The blazes that raced across western Oregon this week could be the most unexpected element in a fire season that’s full of surprises: Not just more wildfires, but wildfires in places that don’t usually burn.
The forests between Eugene and Portland haven’t experienced fires this severe in decades, experts say. What’s different this time is that exceptionally dry conditions, combined with unusually strong and hot east winds, have caused wildfires to spiral out of control, threatening neighborhoods that didn’t seem vulnerable until now.
“We’re seeing fires in places that we don’t normally see fires,” said Crystal A. Kolden, a professor of fire science at the University of California, Merced. “Normally it’s far too wet to burn.”
The fires in Oregon, which have led to the evacuation of hundreds of thousands of people and are approaching the Portland suburbs, stand out from what has already been an extraordinary fire season in the West, where global warming, land-use changes and fire management practices have combined to create a hellish mix of smoldering forests, charred homes and choking air.
Before this week, Oregon was grappling with a much more contained problem, a series of smaller fires on both sides of the Cascade Range, which divides the state between east and west.
Fires are common in the east, which is normally dry, according to Philip Mote, a climate scientist at Oregon State University. In some areas of eastern Oregon the “return period,” or length of time between major fires, is as little as 20 years, he said.
But the western slope of the Cascades, which catches most of the moisture that blows in from the Pacific Ocean, is normally wetter. “Out here, the return period can be hundreds of years,” he said.
That protective moisture has faded, in large part because climate change has altered precipitation and temperature patterns.
Tim Brown, director of the Western Regional Climate Center at the Desert Research Institute in Reno, Nev., said the extreme warmth had caused vegetation to become exceptionally dry and to burn more readily. Temperature, humidity, wind and solar radiation combine to dry out brush and are the key elements for fire. “We call it evaporative demand,” he said. And in recent weeks, he added, “the west Cascades have been really dry from the evaporative demand.”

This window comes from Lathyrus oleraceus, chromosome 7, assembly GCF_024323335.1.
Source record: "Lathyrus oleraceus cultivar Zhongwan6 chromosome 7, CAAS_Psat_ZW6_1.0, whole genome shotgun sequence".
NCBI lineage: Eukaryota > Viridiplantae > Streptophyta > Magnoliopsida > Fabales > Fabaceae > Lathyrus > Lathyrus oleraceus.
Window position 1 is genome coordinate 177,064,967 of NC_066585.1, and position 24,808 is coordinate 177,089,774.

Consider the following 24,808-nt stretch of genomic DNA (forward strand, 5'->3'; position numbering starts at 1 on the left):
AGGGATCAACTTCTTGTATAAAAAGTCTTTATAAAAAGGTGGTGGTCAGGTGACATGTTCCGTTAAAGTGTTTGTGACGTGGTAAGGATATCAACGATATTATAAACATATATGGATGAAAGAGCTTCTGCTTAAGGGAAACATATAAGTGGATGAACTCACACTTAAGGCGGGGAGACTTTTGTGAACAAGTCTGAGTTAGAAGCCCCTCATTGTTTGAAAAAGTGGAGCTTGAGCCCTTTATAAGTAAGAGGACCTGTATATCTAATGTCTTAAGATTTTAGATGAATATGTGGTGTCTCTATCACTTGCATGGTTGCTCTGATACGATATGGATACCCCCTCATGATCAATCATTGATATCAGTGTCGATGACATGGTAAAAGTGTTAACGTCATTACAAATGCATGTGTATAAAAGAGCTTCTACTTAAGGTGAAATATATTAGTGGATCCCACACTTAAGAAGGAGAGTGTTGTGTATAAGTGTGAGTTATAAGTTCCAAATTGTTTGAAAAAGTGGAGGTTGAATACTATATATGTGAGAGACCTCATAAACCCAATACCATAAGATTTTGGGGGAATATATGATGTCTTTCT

Those dry conditions were most likely exacerbated by climate change, according to Meg Krawchuk, a professor at Oregon State’s College of Forestry. And they had the effect of “teeing up the landscape” for a wildfire, she said.
The critical moment came Monday and Tuesday, when a windstorm carried hot air from the high desert in the eastern part of Oregon over the mountains, rapidly spreading the fires in the more populated western part of the state, according to Josh Clark, fire meteorologist at the Washington State Department of Natural Resources.
Those winds were the strongest the state has seen in at least 30 years, Mr. Clark said. And when they crossed the mountains, the winds raced down through river canyons, which compressed the air, warming it further and pushing it westward like a bellows.
As those fires raced west, they met unusually dry conditions, said Dr. Kolden, which in turn allowed the fires that were already burning to spread rapidly. “The fire’s able to move very quickly and just explode down these canyons,” she said.
The fires now threatening Oregon’s cities and towns could be worse than anything in that part of the state in decades, said Cassandra Moseley, chief research officer at the University of Oregon and a professor at its Institute for a Sustainable Environment.
The Tillamook Burn, a series of fires that began in 1933 and destroyed hundreds of thousands of acres, was probably as bad as this week’s fires, Dr. Moseley said. It’s hard to know for sure, she said, because “no one’s alive to tell the tale.”
And what’s different this time, Dr. Moseley said, is that far fewer people lived in those areas 90 years ago. “Tillamook didn’t have people in it,” she said. By comparison, this week’s fires seem likely to cause large numbers of casualties.
Already, several mountain communities had been destroyed by flames that roared though the surrounding forests. State officials received reports of dozens of missing people. And as some of the largest blazes neared Portland’s southern suburbs, the authorities warned residents thinking of staying behind in some communities that there would be no firefighters to protect them.
The lesson of this week is that the state must now prepare for more of the same, said Dr. Mote, the Oregon State climate scientist, who recalled that extreme warmth had also led to a record low snowpack in 2015.
“This situation of large fires, and that low snow year — these are both things that I and my colleagues who’ve studied climate change in Oregon for 20 years have been saying would happen eventually,” he said. “And now they’re happening.”